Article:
The Day The Music Died

This is so incredibly frustrating. On one hand, I want to rub people’s faces in it. But on the other, I see a ton of people every day buying songs from iTunes, and they’re in the same boat. They just don’t think it could happen to them, or they don’t care because the DRM isn’t getting in their way of listening to music they’ve “bought”. Or even worse, they don’t even know what DRM is or why they should avoid it like the plague. With DRM, the customer is always wrong:

Imagine if Tower Records sold you a CD, but then, a few months later, knocked on your door and replaced the CD with one that you can’t play in your car. Would you still feel like you “owned” the CD? Not so much, eh?

But Apple reserves the right to change at any time what you can do with the music you purchase at the iTunes Music Store. For instance, in April 2004, Apple decided to modify the DRM so people could burn the same playlist only 7 times, down from 10. How much further will the service restrict your ability to make legal personal copies of your own music? Only Apple knows.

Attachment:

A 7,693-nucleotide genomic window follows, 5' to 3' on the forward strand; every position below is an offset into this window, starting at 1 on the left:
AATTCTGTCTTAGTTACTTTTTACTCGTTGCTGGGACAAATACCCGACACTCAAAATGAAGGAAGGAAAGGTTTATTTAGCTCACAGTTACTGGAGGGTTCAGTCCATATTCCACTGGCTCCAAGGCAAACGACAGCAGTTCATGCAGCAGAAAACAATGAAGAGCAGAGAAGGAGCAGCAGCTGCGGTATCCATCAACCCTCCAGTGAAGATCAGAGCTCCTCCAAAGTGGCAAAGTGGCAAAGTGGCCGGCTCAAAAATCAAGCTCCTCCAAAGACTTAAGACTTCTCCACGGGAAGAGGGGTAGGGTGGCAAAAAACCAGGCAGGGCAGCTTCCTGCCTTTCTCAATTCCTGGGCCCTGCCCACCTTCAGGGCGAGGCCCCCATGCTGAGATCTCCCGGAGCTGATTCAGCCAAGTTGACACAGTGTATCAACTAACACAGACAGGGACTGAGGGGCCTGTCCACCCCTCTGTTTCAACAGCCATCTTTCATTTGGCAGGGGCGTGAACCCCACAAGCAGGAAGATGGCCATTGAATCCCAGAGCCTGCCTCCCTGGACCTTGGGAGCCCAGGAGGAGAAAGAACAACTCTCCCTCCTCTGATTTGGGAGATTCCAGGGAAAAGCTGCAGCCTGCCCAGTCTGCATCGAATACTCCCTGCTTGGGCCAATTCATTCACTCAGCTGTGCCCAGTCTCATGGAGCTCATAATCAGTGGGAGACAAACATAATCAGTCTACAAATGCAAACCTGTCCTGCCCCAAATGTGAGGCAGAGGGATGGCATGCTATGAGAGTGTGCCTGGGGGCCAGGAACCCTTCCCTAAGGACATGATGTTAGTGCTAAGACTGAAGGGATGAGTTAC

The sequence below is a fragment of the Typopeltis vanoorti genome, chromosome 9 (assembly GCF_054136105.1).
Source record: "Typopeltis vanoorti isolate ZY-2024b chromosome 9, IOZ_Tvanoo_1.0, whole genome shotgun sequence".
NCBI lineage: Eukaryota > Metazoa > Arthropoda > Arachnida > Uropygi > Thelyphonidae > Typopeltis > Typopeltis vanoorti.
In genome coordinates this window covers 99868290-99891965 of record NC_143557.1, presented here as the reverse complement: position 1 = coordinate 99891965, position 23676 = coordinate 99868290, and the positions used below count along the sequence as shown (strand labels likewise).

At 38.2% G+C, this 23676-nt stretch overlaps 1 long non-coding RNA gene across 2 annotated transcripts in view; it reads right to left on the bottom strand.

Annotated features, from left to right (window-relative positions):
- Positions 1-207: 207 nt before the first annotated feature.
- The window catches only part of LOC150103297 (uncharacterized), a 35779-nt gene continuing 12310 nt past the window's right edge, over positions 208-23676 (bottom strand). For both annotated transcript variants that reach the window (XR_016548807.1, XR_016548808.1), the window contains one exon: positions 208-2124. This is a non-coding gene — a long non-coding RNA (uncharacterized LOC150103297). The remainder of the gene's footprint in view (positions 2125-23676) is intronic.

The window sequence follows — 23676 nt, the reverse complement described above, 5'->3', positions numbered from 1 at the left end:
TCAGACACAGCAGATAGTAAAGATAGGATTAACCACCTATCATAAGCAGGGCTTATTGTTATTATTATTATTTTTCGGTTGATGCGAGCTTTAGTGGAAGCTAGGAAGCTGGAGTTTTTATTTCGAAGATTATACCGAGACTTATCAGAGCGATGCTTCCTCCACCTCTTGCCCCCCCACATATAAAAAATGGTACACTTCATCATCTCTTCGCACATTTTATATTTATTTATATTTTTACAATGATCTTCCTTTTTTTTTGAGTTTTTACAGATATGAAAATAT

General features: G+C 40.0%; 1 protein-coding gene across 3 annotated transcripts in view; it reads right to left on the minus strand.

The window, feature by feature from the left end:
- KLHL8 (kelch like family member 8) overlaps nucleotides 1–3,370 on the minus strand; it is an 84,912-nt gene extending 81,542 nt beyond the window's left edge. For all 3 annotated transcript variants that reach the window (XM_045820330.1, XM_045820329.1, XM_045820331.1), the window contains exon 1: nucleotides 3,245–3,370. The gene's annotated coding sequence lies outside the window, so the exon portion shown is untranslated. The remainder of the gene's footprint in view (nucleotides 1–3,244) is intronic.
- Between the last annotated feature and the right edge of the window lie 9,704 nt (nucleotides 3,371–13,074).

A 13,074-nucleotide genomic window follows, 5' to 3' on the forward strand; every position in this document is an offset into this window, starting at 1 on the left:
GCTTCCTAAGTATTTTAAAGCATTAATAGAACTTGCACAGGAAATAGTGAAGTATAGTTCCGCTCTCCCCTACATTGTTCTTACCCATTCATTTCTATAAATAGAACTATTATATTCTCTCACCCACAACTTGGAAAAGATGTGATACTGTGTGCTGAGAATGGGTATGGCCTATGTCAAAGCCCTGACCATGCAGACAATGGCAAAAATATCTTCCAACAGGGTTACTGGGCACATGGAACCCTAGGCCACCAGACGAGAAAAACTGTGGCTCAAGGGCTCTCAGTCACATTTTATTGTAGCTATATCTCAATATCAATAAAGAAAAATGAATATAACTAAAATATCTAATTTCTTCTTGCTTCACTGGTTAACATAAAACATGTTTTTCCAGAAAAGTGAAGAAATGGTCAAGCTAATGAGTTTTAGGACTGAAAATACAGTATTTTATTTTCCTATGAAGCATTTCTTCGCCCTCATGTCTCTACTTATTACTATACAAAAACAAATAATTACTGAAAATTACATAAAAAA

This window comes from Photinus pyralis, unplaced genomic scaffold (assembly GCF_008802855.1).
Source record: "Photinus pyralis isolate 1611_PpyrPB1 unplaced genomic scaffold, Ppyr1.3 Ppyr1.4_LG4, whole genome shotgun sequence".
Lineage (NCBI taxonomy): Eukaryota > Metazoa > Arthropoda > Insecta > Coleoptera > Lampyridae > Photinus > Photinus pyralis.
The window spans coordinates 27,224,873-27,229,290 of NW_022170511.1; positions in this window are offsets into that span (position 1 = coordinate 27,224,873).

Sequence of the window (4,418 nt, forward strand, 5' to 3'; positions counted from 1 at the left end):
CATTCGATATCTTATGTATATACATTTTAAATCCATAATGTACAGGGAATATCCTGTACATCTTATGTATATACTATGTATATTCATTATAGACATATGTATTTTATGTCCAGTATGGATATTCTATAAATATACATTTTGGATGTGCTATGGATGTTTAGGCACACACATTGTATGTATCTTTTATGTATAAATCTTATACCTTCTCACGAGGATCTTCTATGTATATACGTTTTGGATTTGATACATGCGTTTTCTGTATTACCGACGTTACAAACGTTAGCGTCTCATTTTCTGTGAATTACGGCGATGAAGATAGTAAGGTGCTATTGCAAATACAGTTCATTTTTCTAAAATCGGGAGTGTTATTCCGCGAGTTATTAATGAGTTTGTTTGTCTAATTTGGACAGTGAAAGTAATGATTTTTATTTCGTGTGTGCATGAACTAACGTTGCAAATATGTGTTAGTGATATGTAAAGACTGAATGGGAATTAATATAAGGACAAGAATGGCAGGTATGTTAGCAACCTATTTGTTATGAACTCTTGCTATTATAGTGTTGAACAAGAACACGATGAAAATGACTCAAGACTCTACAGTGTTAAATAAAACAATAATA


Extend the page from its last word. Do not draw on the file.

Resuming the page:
Don’t let this become your fate. Own your music if you’re going to buy it online. Buy from Amazon MP3, which offers DRM-free music for cheaper than iTunes, and they even add it to your iTunes library automatically! Or if you feel you must buy from iTunes, never settle for anything less than DRM-free (iTunes “Plus”). Otherwise, it’s smarter to just buy the CD for a few bucks more.

One thought on “The Day The Music Died

  1. Pingback: The Day The track Died | Apple Day – Apple, iPod, iPad, iPhone, iTouch, iMac, iBook

Leave a Reply

Your email address will not be published. Required fields are marked *